Projects: Chico’s In-Store Digital Network Runs On Chromeboxes

WHBM_SantaMonica1

You know that argument you hear from vendors, that serious end-users with a lot of scale will never go with free software solutions and entry-level hardware?

It’s probably true in a lot of cases, but not always. And I think things are shifting, in part because of who is now working with free.

As in one of the biggest and best-known tech companies on the planet …

Here’s a post from the Google’s “Official Google For Work” blog, which talks about how a pretty significant US retailer is using a combination of $179 Chromeboxes and free Rise Vision software for its retail network.

The CIO and VP Technology of specialty retailer Chico’s write about their requirements and technology decisions:

Imagine running into your favorite clothing store in Chicago during a snowstorm and seeing a colorful digital display of cozy sweaters. Or you’re shopping in San Francisco for an outfit for a company party and the store’s display screens show cocktail dresses on sale. At Chico’s FAS stores, we will be using Chromeboxes to personalize the shopping experience by tailoring our digital signage to the city, the store, and even the specific department.

We’ve had our Chico’s Digital Retail Theater strategy in the works for some time, with plans to bring personalized content up to 5,000 screens at about 1,500 stores. I wanted to control displays down to each individual screen and swap new content as needed, without burdening our IT department or maintaining complex hardware at each store.

After reviewing and sketching out a range of approaches for solving this challenging problem, we settled on Chromebox. Alan Mariotti, our VP of Technology and Security, praised the technology for its simplicity, low cost, and scalable performance. The easier a digital signage system is to install and use, the faster we can push out unique and relevant content to screens – an imperative in retail, where merchandise and promotions always change.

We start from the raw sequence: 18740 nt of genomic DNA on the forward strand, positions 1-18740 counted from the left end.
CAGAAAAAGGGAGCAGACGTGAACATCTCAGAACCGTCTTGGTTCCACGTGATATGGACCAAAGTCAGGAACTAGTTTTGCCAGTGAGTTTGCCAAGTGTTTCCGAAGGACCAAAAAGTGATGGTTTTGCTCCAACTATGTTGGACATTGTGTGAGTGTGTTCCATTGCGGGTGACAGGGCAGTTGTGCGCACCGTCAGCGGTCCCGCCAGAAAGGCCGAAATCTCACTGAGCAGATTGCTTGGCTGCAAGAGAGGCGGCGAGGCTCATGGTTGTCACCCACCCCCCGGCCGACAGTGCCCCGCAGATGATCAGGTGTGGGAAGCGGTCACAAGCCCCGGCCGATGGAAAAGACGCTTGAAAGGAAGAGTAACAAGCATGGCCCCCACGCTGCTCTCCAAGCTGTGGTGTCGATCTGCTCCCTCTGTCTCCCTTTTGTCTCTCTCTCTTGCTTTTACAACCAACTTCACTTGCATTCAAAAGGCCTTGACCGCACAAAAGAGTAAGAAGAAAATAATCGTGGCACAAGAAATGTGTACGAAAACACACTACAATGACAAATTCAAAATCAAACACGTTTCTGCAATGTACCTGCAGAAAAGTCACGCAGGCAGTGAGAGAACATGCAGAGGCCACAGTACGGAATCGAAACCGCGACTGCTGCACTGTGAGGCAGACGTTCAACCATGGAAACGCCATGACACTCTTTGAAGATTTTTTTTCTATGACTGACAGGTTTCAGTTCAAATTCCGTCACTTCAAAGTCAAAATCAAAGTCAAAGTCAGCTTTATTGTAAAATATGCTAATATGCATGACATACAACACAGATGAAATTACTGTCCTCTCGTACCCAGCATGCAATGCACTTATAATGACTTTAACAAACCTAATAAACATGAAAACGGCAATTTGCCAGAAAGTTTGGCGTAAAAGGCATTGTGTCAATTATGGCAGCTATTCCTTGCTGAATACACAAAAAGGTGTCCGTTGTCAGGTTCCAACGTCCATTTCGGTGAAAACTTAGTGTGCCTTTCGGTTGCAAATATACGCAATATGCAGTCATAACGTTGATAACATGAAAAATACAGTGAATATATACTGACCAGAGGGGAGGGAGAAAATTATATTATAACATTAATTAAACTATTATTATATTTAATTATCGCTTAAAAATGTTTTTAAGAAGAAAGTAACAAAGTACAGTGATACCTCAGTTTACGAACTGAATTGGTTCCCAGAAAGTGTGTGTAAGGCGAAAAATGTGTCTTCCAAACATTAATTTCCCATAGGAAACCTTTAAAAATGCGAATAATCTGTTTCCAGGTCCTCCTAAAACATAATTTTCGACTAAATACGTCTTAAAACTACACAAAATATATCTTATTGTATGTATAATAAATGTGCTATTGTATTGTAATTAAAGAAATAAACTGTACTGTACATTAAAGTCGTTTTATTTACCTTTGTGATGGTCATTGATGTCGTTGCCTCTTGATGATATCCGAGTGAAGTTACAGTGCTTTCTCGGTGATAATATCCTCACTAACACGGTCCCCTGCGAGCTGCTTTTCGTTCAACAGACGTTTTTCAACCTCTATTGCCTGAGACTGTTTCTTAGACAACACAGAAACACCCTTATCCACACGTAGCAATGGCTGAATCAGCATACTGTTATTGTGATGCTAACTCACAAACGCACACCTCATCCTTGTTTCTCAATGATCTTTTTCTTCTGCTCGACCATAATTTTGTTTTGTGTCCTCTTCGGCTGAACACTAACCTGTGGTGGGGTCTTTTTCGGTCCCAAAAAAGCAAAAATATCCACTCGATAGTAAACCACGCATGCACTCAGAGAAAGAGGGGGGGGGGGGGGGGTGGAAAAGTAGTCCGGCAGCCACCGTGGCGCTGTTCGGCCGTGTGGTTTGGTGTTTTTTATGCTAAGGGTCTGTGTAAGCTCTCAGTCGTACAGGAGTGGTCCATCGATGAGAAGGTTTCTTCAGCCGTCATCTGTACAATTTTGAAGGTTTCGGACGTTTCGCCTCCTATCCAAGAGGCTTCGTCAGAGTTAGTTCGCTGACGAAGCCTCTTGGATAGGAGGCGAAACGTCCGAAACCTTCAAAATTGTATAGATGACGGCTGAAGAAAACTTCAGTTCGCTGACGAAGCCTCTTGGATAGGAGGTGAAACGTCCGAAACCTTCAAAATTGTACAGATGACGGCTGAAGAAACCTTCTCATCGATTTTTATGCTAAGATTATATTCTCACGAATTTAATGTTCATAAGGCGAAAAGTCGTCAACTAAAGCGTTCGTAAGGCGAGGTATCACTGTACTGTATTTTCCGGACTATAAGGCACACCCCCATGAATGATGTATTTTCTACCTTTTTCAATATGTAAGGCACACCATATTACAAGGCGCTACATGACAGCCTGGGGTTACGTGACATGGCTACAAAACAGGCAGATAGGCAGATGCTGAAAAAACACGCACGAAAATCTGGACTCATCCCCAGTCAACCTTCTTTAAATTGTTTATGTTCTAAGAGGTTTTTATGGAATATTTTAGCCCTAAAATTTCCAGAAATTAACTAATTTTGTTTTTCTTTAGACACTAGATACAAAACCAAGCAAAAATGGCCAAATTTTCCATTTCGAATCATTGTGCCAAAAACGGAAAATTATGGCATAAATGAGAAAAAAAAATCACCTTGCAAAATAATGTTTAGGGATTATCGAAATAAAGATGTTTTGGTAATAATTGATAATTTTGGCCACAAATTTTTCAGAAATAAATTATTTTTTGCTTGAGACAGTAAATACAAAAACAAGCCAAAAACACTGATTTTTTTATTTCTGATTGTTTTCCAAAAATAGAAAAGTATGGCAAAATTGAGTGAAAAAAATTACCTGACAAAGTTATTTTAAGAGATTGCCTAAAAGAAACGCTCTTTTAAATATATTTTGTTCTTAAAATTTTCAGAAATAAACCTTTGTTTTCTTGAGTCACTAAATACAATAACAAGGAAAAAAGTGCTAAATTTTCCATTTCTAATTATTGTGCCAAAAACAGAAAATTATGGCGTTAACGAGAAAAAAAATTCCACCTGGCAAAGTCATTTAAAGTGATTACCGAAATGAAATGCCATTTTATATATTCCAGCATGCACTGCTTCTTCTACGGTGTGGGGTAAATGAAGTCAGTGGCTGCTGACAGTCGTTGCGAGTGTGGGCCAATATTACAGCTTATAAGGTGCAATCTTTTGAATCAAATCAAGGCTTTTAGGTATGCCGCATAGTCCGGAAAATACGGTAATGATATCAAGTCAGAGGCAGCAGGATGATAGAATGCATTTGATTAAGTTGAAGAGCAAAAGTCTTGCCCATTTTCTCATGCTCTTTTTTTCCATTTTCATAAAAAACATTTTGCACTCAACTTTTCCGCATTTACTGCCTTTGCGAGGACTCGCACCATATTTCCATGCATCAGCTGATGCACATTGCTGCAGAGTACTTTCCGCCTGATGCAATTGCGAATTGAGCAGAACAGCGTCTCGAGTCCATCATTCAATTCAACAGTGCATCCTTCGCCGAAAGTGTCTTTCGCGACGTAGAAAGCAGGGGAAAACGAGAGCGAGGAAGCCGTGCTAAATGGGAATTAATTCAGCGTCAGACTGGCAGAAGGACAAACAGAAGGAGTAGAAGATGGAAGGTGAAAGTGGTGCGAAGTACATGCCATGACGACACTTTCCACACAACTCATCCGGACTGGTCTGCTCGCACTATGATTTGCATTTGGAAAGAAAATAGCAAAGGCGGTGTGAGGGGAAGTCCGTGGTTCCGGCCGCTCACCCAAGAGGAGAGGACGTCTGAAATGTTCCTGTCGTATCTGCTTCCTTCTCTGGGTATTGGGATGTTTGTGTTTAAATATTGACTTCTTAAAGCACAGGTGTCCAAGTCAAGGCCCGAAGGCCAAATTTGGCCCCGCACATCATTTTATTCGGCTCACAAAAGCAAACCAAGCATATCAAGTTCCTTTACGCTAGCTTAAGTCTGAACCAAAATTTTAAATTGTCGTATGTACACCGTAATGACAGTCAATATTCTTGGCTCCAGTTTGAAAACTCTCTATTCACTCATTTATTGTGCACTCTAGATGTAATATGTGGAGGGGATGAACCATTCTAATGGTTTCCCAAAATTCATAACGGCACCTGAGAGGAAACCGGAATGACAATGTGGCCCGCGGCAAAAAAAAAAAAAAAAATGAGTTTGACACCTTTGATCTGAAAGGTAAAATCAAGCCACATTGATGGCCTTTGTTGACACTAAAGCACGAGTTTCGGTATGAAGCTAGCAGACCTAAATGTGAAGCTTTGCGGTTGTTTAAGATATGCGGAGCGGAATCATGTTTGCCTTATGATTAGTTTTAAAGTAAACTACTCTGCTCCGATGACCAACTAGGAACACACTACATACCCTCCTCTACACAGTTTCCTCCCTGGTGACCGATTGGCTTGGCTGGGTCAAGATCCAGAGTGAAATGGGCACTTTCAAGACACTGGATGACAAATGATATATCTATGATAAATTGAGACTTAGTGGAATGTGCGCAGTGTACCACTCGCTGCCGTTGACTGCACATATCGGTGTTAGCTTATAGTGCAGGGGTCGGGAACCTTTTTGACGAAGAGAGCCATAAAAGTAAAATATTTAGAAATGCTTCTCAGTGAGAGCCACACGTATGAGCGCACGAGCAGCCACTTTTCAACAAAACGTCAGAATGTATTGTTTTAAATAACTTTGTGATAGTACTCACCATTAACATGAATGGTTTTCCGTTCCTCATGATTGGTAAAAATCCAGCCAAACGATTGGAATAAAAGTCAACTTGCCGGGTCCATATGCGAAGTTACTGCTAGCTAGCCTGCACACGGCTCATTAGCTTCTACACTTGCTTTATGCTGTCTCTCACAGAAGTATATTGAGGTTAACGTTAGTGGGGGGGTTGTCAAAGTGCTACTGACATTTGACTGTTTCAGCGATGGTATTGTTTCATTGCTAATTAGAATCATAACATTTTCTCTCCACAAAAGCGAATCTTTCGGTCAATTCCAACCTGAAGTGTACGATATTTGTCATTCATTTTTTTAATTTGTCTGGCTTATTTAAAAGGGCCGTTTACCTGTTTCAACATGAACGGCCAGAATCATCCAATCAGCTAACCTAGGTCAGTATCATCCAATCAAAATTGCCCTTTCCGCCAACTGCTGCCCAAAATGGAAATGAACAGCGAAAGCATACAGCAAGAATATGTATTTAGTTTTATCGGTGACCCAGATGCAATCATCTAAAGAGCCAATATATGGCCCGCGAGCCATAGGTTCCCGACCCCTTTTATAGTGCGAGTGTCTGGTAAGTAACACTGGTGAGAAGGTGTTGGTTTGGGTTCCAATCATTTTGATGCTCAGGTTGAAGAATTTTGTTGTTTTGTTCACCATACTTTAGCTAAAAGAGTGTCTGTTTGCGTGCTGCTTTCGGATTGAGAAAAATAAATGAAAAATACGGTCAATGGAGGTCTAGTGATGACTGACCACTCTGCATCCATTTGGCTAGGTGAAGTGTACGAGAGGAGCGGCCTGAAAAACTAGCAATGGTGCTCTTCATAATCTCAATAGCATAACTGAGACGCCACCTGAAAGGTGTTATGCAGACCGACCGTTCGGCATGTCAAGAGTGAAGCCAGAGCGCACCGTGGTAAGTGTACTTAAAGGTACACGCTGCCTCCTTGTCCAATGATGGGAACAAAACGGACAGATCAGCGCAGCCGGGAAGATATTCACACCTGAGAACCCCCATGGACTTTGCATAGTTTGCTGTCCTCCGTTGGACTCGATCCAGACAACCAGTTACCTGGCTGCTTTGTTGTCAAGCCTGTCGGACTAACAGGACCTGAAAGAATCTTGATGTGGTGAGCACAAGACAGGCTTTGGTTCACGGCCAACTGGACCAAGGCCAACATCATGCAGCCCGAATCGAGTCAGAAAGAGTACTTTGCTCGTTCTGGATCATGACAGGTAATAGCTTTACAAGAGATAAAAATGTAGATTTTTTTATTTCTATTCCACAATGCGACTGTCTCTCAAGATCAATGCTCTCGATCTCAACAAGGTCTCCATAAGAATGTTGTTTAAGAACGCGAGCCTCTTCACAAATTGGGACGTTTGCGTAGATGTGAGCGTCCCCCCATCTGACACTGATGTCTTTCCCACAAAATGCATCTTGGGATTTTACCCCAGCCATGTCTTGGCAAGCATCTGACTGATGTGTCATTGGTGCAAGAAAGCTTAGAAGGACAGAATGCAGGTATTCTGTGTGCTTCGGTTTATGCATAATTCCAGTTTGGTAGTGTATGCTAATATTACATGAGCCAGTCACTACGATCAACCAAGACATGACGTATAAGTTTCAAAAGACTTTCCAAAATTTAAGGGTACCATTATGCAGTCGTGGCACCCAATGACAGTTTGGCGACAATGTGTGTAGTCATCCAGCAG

Chromeboxes as a signage solution met all of our tests for affordability and ease of management. Since they’re cost-effective, we can afford to outfit more of our stores with more displays. Since they’re small, they don’t take up valuable space in stores and they are unobtrusive. With more screens, we have more places where we can tailor content that resonates with each store’s customers.

We launched our first 10 Chrome-powered screens at our redesigned White House | Black Market store in Santa Monica, California, with content management software from Rise Vision deployed by Uniguest, both of whom are Google partners. We’re testing the sales impact of changing merchandise content on the fly, compared to traditional retail channels like catalogues and print advertising. We’ll also see if shoppers respond to and interact with catalogue content that appears on store screens.

We’re also looking to Chrome to bring promotions to customers in minutes — a huge leap ahead from the printing process. The lead time for printed posters can be as long as 10 days due to the lengthy cycle of designing, printing, and delivering to stores. Not only is physical printing at this pace incredibly expensive, but we can’t react as quickly with print as we can with instant digital if new products and sales hit the stores on short notice. Chromebox for signage will eventually almost eliminate these printing and distribution costs, while shortening the time needed to bring relevant shopping news to our customers.

The impact of our Digital Retail Theater strategy with Chrome goes far beyond screens with pretty pictures. When customers come to one of our stores, we want to immerse customers in the Chico’s FAS shopping experience – sharing with them the perfect jacket for her first day at a new job, the winter coat that transforms her look, or the dream dress that makes her evening magical. 

The Rise guys shifted their focus to Google’s infrastructure and services a few years ago, and went free. It may have looked like an odd decision at the time, but it’s now paying off.

Dave Haynes

Dave Haynes

Editor/Founder at Sixteen:Nine
Dave Haynes is the founder and editor of Sixteen:Nine, an online publication that has followed the digital signage industry for more than a decade. Dave does strategic advisory consulting work for many end-users and vendors, and also writes for many of them. He's based near Toronto.
Dave Haynes

@sixteennine

Decade-old blog about digital signage and related tech, written by industry consultant and shit-disturber Dave Haynes.
RT @swin24: I reviewed (for journalism!) the porn videos that right-wing sites say star Alicia Machado....... They do not. https://t.co/2P7… - 5 hours ago
Dave Haynes